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Human/Nature: Artists Respond to a Changing Planet

Rigo 23

Installation view of works by Rigo 23 at BAM. Top to bottom: Sapukay—Cry for Help, 2008; woven taquara, banana trunk fibers, feathers, wire, fishing line, caxeta; 60 x 137 x 60 in. Teko Mbarate—Struggle for Life, 2008; taquara, bamboo, wire, Styrofoam, plywood, banana trunk fibers, feathers, sisal, mud, water, car battery, lights, MP3 players, and headphones; 40 x 350 x 241/2 in. Both works assembled in Cananéia, Brazil, with members of the local Quilombola, Guaraní, and Caiçara communities; courtesy of the artist and Gallery Paule Anglim, San Francisco. Photo: Ben Blackwell.

Rigo 23: Sapukay—Cry for Help, 2008 (detail). Installation view, MCASD, photo: Pablo Mason.

Rigo 23: Teko Mbarate—Struggle for Life, 2008 (detail). Installation view, MCASD, photo: Pablo Mason.

Rigo 23 in the Atlantic Forest South-East Reserves, Brazil, 2007. Photo: Laurel Braitman.

Among the large-scale works on view in Human/Nature is a pair of sculptures by Portuguese-born, San Francisco-based artist Rigo 23. Rigo’s past projects have often been concerned with environmental, cultural, social, and political justice. Around the Bay Area, the artist is well known for his large public murals in the style of street signs, such as One Tree (1995), located near the Highway 101 on-ramp at 10th and Bryant streets in San Francisco.

From the list of sites presented to the Human/Nature artists, Rigo chose the Atlantic Forest South-East Reserves in Brazil. Over the course of six trips to what is known locally as the Mata Atlântica (“Atlantic Forest” in Portuguese), Rigo engaged individuals from three separate indigenous communities to collaborate with him on the Human/Nature project: a family from the Caiçara Community of Itacuruca, a fishing village near São Paulo; leaders and craftspeople from the Guaraní village of Pindoty; and residents of Quilombos Ivaporunduva and Sapatú (villages settled by freed and escaped African slaves in the seventeenth century). Under the aegis of Human/Nature, Rigo was able to bring together three communities that previously had minimal contact with one another.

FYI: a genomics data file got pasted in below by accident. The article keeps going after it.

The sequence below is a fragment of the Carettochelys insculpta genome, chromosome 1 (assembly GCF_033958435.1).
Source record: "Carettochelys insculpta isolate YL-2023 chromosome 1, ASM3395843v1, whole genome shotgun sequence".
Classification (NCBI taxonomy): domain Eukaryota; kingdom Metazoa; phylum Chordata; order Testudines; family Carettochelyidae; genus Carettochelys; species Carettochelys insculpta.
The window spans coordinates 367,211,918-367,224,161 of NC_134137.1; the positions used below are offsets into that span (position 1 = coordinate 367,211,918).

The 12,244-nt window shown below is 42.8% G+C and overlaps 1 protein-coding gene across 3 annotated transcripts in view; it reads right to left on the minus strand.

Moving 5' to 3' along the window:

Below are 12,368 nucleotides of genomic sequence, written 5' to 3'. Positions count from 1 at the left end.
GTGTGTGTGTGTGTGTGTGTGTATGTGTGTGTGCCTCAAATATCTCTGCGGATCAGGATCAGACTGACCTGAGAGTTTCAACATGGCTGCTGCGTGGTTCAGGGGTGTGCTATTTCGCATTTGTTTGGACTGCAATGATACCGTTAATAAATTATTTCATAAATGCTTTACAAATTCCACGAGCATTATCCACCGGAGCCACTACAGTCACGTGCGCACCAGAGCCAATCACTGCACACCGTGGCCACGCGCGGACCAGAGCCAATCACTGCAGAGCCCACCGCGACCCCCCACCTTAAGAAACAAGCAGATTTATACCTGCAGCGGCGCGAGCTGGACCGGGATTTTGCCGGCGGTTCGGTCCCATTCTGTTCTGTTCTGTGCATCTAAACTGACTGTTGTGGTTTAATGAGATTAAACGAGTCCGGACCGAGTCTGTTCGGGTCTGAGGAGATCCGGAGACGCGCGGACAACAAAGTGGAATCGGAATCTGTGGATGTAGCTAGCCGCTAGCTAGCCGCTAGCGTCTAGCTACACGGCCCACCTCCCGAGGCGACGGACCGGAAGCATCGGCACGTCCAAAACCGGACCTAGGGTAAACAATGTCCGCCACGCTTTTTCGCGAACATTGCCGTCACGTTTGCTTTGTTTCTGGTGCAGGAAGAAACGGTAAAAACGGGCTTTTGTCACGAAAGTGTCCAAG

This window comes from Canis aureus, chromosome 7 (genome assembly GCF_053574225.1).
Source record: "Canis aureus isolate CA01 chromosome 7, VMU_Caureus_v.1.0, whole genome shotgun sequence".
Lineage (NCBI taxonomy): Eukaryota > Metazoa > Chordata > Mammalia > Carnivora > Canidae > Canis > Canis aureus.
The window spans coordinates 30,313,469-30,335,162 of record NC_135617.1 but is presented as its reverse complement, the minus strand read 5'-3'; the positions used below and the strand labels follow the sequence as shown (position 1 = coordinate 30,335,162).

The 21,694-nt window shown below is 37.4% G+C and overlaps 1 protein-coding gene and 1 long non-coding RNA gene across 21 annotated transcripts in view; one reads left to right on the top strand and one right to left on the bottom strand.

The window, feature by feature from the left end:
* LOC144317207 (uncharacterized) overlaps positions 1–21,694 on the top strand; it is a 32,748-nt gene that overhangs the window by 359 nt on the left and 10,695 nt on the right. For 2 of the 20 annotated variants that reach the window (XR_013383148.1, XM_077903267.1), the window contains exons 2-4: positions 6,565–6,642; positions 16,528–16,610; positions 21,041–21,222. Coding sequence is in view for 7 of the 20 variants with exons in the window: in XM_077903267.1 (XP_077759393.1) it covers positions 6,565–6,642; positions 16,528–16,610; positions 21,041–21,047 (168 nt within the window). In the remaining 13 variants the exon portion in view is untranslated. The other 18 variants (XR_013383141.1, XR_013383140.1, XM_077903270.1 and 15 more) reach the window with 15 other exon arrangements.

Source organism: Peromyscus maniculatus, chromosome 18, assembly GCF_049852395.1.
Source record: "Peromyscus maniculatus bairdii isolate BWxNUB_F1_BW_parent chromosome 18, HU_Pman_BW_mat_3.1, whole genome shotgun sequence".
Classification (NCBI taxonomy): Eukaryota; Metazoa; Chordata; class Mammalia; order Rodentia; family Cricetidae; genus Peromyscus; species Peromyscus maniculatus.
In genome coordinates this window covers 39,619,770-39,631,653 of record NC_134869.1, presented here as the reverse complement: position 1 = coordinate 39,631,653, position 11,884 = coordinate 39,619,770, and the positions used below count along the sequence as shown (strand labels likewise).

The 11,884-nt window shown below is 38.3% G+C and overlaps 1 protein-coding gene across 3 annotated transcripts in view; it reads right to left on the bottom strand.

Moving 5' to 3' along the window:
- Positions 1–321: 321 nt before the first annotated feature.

From the start, Rigo planned to learn about the local materials and traditional skills used in the crafts of Mata Atlântica communities, and about ceremonies that demonstrated the communities’ relationship to nature. Following his first visit, Rigo created a working plan to use the techniques and materials of the region to build replicas of contemporary weapons. As Rigo explained in 2005, “the idea behind using the traditional crafts of the Mata Atlântica is to create something completely alien to (their) culture, that is, weapons of mass destruction. In this way, I hope to highlight the contradiction between the usual practice of encouraging native populations to preserve their environment (and the fact that) developed countries exploit the world’s natural resources to sustain their own, often destructive, lifestyle.”

Rigo’s original idea grew and changed in response to his collaborators’ involvement and input. Each community contributed materials, craft methods, and objects to the final works, and in the end more than a hundred community members were directly involved in the creation of the two sculptures, Sapukay—Cry for Help, a representation of a cluster bomb, and Teko Mbarate—Struggle for Life, a replica of a nuclear submarine. In the process, instruments of death were transformed into celebrations of life and its diversity. The submarine holds a crew of carved, brightly clothed submariners that include women and children as well as men, an idea proposed by one of the community members. In place of destructive bomblets, spilling out from the cluster bomb are wooden figurines carved in the likeness of rainforest animals.

Just as Rigo and the indigenous communities were able to transform weapons into art, the ambition of Human/Nature is to transform attitudes, practices, and ultimately, the state of the planet. Reflecting on the journey, Rigo remarked, “This project . . . has grown so much in (the) scope of what it is creating that the final work’s role, rather than being the ultimate site for all our efforts, is becoming the bearer of experiences, the evidence that something larger went on around it, and it is here to testify to that. Exactly how (the full impact) of the project will manifest itself is still to be determined.”

On May 3, Rigo and three of his Brazilian collaborators will be present at BAM/PFA to discuss their work. Read more about this event here.

Frances Wocicki
Grants Officer

Human/Nature: Artists Respond to a Changing Planet is co-organized by the University of California, Berkeley Art Museum and Pacific Film Archive and the Museum of Contemporary Art San Diego, in partnership with the international conservation organization Rare. The Berkeley presentation is supported by The Christensen Fund; the Columbia Foundation; the National Endowment for the Arts, a federal agency; Bank of America; the Walter & Elise Haas Fund; the East Bay Community Foundation; the Baum Foundation; the Rotasa Foundation; Christina Desser; Nancy and Joachim Bechtle; and many other generous donors. The project’s website (http://artistsrespond.org/) is made possible through the efforts of the Studio for Social Sculpture and the Annenberg Foundation.